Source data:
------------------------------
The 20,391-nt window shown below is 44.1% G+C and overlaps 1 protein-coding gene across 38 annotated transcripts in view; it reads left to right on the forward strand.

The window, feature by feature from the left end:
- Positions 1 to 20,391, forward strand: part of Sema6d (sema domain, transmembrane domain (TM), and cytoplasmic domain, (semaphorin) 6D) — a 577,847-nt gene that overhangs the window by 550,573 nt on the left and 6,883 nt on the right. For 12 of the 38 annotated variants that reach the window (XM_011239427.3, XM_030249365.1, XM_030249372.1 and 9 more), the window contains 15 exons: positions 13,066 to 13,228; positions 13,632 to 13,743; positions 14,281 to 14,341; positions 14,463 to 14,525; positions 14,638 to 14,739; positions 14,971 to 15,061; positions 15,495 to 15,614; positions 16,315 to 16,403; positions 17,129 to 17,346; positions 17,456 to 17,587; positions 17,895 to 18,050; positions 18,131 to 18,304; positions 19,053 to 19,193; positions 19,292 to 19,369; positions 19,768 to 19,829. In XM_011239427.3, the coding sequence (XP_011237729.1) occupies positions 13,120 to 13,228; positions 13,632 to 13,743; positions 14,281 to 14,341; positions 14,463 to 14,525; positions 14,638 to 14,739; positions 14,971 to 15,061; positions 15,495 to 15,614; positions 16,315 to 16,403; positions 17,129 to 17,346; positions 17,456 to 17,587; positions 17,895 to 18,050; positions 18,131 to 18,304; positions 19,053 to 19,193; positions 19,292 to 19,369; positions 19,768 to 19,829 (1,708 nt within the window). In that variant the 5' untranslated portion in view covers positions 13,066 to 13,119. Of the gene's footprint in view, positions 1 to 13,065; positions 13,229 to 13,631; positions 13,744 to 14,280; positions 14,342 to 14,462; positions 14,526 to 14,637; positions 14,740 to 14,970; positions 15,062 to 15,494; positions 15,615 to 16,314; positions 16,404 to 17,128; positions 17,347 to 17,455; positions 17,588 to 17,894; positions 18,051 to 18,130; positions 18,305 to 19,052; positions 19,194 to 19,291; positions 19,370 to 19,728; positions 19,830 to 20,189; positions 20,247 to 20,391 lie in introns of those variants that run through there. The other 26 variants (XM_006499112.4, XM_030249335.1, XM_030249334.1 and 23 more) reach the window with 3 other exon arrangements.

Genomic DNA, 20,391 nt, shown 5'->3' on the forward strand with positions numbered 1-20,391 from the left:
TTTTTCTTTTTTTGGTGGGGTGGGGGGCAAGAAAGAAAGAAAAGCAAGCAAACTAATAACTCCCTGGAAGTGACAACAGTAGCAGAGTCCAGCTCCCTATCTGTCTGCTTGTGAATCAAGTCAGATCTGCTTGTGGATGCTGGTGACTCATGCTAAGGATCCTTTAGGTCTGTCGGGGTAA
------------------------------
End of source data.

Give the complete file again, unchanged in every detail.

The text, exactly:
The 20,391-nt window shown below is 44.1% G+C and overlaps 1 protein-coding gene across 38 annotated transcripts in view; it reads left to right on the forward strand.

The window, feature by feature from the left end:
- Positions 1 to 20,391, forward strand: part of Sema6d (sema domain, transmembrane domain (TM), and cytoplasmic domain, (semaphorin) 6D) — a 577,847-nt gene that overhangs the window by 550,573 nt on the left and 6,883 nt on the right. For 12 of the 38 annotated variants that reach the window (XM_011239427.3, XM_030249365.1, XM_030249372.1 and 9 more), the window contains 15 exons: positions 13,066 to 13,228; positions 13,632 to 13,743; positions 14,281 to 14,341; positions 14,463 to 14,525; positions 14,638 to 14,739; positions 14,971 to 15,061; positions 15,495 to 15,614; positions 16,315 to 16,403; positions 17,129 to 17,346; positions 17,456 to 17,587; positions 17,895 to 18,050; positions 18,131 to 18,304; positions 19,053 to 19,193; positions 19,292 to 19,369; positions 19,768 to 19,829. In XM_011239427.3, the coding sequence (XP_011237729.1) occupies positions 13,120 to 13,228; positions 13,632 to 13,743; positions 14,281 to 14,341; positions 14,463 to 14,525; positions 14,638 to 14,739; positions 14,971 to 15,061; positions 15,495 to 15,614; positions 16,315 to 16,403; positions 17,129 to 17,346; positions 17,456 to 17,587; positions 17,895 to 18,050; positions 18,131 to 18,304; positions 19,053 to 19,193; positions 19,292 to 19,369; positions 19,768 to 19,829 (1,708 nt within the window). In that variant the 5' untranslated portion in view covers positions 13,066 to 13,119. Of the gene's footprint in view, positions 1 to 13,065; positions 13,229 to 13,631; positions 13,744 to 14,280; positions 14,342 to 14,462; positions 14,526 to 14,637; positions 14,740 to 14,970; positions 15,062 to 15,494; positions 15,615 to 16,314; positions 16,404 to 17,128; positions 17,347 to 17,455; positions 17,588 to 17,894; positions 18,051 to 18,130; positions 18,305 to 19,052; positions 19,194 to 19,291; positions 19,370 to 19,728; positions 19,830 to 20,189; positions 20,247 to 20,391 lie in introns of those variants that run through there. The other 26 variants (XM_006499112.4, XM_030249335.1, XM_030249334.1 and 23 more) reach the window with 3 other exon arrangements.

Genomic DNA, 20,391 nt, shown 5'->3' on the forward strand with positions numbered 1-20,391 from the left:
TTTTTCTTTTTTTGGTGGGGTGGGGGGCAAGAAAGAAAGAAAAGCAAGCAAACTAATAACTCCCTGGAAGTGACAACAGTAGCAGAGTCCAGCTCCCTATCTGTCTGCTTGTGAATCAAGTCAGATCTGCTTGTGGATGCTGGTGACTCATGCTAAGGATCCTTTAGGTCTGTCGGGGTAA